Cleanliness and orderliness, too, are externalisations of One’s
interior being - and no house is a home without these.

The end of the day should bring a feeling of a day well spent in His service,
with good will toward all men. This brings the greatest blessing of all - a
night of rest, interrupted only by sweet dreams and the feeling that “all is well."

He that gives life—Him in whom we live and move and have our being—
has set His moral codes and they that err from them do so to their own
undoing. Having chosen then whom you shall serve, whether yourself and the
gratification of self's desires or those obligations that have been assumed by
yourself and those that have been given into thy keeping, let each be guided
accordingly. For the answer is within yourself; and it is not for any moralist to
decide or any wagging tongue that may seek to find fault or that may spread any unkind word.
Know within yourself what is chosen. cooperating one with another,
giving and taking, and conducting yourself in that way which is chosen.

Do this not only as a duty, but also as a privilege, for the better expression
and manifestation of yourself. Do it not as an idealist, but to bring that which is
the desire of thine inner heart toward the ideal that is chosen. . . .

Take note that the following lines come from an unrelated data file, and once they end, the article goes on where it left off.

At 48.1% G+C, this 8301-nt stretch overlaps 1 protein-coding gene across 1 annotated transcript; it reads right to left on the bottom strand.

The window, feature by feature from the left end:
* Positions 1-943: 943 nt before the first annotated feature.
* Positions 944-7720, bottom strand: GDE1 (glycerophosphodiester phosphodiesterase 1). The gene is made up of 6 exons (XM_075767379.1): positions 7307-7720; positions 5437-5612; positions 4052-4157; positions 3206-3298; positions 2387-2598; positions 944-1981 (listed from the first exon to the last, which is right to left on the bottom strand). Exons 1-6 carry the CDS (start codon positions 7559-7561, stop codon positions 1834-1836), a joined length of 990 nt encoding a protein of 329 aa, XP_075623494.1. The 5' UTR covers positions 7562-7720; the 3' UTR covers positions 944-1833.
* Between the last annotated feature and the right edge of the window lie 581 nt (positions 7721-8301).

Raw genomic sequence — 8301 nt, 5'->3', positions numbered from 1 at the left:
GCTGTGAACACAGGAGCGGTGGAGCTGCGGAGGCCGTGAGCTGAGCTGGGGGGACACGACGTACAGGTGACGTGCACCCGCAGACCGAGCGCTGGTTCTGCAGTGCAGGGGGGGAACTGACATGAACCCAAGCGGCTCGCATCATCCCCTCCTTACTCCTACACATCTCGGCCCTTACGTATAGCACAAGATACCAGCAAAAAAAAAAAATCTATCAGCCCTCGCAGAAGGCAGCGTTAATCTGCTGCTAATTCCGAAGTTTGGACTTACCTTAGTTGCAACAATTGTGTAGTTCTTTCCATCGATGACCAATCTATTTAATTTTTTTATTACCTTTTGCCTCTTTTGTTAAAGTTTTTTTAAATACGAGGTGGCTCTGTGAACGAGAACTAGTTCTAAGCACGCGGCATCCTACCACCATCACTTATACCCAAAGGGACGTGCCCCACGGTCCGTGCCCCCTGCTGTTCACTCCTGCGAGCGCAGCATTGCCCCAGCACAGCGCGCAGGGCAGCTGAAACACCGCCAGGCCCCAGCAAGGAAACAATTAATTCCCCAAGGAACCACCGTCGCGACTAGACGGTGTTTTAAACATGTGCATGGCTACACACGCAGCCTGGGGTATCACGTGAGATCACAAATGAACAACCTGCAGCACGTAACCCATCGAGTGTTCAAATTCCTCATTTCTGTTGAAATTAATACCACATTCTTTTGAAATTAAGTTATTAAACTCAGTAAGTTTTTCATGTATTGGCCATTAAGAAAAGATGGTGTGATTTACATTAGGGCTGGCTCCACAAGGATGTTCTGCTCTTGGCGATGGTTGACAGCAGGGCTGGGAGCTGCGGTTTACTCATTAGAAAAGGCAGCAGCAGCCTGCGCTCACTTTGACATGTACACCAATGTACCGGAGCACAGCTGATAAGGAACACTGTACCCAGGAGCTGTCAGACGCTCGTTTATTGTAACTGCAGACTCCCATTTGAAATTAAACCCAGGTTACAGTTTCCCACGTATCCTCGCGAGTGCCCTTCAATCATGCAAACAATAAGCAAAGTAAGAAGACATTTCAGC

Dare to do that which is right and in accord with the ideal chosen as the
standard for the home. It is not what others will say, but what is thine ideal?
What would you have said of yourself?
What would you say in the same circumstances?
What is your ideal?
Act and conduct yourself according to your ideal, irrespective of
what others may say or others may do.
Be rather as he of old,
"Others may do as they may, but as for me and my house
we will serve the living God!"

Ever keep this in the inmost recesses of the heart, that in love the
world was moved and made, in hate and indifference the world may be destroyed. 
Let that mind be in each to acknowledge error, for each becomes the
bigger by acknowledging and not committing the same error twice. And in
love keep those joys that come in showing peace and joy and in keeping
first and foremost those precepts which were given. In honour serve your God;
for your God is a zealous, not a jealous God, willing that all men should be one
with Him in bringing the knowledge of Him to the sons of men.

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Updated: 8 August 2017